I’m reminded of a famous story about the 18th-entury German philosopher Immanuel Kant. All his life, he had written books to promote the dignity and respect due to all people, unconditional of their station in society. He considered respect for all to be a moral duty, and he followed this duty to the very end. A few days before his death, quite ill, elderly, and almost completely blind, Kant rose from his chair with difficulty when his doctor entered the room for a home visit. He waited for the doctor to be seated before following suit. Later, he was pleased to know, “The sense of humanity has not abandoned me.” Common courtesy was that important to him.
One thing I like about that story is it reveals an important aspect of courtesy – it ought to be present even when I don’t feel like being courteous. In fact, common courtesy is even more important when I’m not in the mood. When I’m tired, impatient, annoyed, or rushed, that’s exactly when the virtue of courtesy comes to the rescue. Courtesy isn’t genuine if it’s only offered when I feel like it and to the people I like. It must be a consistent habit.
It’s not a drawback, either, if courtesy causes inconvenience. My absolutely favorite scenario is a group of friends out to lunch and there’s one piece of pizza left. It’s totally up for grabs but no one wants to be discourteous and take it. It’s one of those funny little aspects of courtesy that makes me smile. It reveals a deep truth, which is that courtesy is grounded in thinking of the other person first. It defers.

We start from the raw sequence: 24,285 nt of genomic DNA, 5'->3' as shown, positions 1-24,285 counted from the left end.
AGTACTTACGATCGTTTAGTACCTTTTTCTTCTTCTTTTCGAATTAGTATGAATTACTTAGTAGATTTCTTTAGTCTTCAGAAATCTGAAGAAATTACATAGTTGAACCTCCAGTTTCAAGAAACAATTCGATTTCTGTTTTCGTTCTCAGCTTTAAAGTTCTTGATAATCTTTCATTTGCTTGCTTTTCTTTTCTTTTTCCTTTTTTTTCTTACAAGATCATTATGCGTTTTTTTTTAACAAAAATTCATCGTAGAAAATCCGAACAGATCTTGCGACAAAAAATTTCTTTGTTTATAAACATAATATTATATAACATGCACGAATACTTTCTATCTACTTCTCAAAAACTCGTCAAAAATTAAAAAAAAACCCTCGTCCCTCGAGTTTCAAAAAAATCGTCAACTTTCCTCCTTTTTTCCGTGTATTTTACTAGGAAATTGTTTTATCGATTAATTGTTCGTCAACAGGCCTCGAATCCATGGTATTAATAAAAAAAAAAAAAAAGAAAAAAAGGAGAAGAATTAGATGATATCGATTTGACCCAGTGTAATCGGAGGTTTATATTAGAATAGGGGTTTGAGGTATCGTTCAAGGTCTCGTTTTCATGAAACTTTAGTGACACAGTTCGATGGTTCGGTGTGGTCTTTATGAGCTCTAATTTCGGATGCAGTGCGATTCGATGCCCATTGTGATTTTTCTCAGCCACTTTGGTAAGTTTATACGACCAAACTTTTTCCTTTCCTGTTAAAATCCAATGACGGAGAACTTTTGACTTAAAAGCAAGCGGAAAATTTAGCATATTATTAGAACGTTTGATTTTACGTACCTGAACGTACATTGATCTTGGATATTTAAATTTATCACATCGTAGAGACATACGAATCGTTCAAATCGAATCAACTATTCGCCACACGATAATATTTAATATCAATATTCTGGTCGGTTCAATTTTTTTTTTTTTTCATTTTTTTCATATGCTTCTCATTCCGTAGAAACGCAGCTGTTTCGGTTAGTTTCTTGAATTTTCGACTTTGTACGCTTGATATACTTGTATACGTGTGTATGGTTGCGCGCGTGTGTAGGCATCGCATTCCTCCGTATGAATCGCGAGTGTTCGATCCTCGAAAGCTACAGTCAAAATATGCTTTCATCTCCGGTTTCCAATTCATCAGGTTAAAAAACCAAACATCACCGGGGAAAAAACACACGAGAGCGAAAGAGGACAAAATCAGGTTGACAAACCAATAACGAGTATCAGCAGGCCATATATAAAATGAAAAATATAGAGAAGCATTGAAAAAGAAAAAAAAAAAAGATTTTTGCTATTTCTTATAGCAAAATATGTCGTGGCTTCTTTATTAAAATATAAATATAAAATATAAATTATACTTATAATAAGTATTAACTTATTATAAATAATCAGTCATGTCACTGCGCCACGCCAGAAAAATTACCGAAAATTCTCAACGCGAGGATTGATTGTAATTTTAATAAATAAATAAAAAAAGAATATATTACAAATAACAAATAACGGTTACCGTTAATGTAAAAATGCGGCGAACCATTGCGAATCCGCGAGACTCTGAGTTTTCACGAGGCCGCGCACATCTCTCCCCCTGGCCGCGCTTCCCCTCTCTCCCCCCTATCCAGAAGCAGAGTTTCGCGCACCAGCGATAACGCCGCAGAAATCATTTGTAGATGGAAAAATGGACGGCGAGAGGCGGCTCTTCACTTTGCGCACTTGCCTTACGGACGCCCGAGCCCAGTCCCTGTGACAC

Courtesy is great because it doesn’t cost anything other than a little time and thoughtfulness. It’s exceedingly easy to tell a passing stranger that you like his shirt, or ask the grocery store clerk how her day is going. These small gestures can make a big difference to the person receiving them. I know I feel happy when I receive courtesy, even if slightly surprised. It can change the mood of my whole day.
The gift of happiness we pass on to each other is the whole point of courtesy. Courtesy slows down and recognizes personhood. It affords respect to absolutely everyone, even if the interaction is only in passing. Holding the door open for a person behind me is a simple way to acknowledge that they exist in the world and I’m happy they’re here. I’m happy to share it with them. I don’t have to say a word to put positive energy into the world. This positivity reflects back to the giver. I’m happier when I’m courteous, even if my efforts are unacknowledged.
Holding the door open for a person behind me is a simple way to acknowledge that they exist in the world and I’m happy they’re here.
Does courtesy take time? Yes, it absolutely slows us down. It isn’t all that much time, though, and the slowing down is of great benefit. It isn’t a waste. It’s an acknowledgment that other people are valuable and there’s much more to life than racing through it as efficiently as possible.
Our lives are marked by great loves – friendship, spouse, family – but equally important are all the small loves, the courtesies. The great loves have their time and place, but the small loves we can practice every single day.